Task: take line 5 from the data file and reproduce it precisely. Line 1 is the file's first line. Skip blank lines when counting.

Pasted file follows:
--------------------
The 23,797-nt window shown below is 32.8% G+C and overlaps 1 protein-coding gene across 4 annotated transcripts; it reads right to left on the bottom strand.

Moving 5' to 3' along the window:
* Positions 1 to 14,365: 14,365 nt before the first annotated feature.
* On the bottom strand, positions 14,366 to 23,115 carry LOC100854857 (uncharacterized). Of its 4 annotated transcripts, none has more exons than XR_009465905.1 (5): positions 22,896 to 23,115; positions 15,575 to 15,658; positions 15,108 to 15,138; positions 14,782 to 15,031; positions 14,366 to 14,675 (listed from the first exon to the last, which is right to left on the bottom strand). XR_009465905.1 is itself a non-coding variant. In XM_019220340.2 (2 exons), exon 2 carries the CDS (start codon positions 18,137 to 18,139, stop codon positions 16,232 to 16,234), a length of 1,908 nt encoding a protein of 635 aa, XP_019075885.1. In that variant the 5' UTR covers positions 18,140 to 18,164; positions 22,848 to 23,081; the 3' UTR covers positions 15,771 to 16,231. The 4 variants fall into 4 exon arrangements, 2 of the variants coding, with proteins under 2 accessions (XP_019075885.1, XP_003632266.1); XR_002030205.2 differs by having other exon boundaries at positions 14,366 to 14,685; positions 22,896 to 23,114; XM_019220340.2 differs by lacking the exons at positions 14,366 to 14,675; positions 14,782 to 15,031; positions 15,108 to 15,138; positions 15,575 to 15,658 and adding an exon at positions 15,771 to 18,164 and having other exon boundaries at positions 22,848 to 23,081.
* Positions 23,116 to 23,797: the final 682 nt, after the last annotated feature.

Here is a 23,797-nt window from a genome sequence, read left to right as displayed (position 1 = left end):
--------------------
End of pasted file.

* Positions 23,116 to 23,797: the final 682 nt, after the last annotated feature.